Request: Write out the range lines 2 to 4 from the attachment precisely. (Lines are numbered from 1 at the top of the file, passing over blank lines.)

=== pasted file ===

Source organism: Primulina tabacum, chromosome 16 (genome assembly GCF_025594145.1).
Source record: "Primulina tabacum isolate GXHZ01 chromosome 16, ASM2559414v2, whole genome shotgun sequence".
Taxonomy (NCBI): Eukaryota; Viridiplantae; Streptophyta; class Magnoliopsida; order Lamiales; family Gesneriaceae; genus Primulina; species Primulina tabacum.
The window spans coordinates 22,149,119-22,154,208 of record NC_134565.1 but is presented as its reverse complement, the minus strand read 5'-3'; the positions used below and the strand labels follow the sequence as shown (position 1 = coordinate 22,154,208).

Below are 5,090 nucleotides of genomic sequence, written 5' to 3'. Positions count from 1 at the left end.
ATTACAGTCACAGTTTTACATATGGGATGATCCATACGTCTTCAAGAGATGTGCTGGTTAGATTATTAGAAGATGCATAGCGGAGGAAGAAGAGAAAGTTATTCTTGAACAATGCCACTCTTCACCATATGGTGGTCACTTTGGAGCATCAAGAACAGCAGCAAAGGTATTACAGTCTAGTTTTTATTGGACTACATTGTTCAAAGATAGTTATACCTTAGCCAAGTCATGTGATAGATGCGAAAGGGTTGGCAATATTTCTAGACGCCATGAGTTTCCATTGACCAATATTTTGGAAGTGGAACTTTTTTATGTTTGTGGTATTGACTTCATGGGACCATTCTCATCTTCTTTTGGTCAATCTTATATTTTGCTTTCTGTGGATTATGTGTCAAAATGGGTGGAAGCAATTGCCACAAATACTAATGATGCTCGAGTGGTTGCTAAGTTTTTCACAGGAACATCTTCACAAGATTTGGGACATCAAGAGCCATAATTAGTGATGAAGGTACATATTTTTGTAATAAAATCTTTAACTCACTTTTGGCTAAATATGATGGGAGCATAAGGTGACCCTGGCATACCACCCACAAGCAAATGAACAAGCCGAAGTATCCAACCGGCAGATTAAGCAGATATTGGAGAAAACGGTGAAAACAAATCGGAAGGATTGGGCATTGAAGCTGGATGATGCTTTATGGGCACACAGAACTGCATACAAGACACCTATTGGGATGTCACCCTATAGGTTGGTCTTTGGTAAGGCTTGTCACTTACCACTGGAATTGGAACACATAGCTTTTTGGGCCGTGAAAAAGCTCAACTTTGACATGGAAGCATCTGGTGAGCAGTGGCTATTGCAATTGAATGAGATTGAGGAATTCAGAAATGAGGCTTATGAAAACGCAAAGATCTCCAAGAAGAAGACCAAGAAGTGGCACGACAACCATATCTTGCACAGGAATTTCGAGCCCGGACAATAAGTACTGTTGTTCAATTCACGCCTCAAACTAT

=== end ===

Source record: "Primulina tabacum isolate GXHZ01 chromosome 16, ASM2559414v2, whole genome shotgun sequence".
Taxonomy (NCBI): Eukaryota; Viridiplantae; Streptophyta; class Magnoliopsida; order Lamiales; family Gesneriaceae; genus Primulina; species Primulina tabacum.
The window spans coordinates 22,149,119-22,154,208 of record NC_134565.1 but is presented as its reverse complement, the minus strand read 5'-3'; the positions used below and the strand labels follow the sequence as shown (position 1 = coordinate 22,154,208).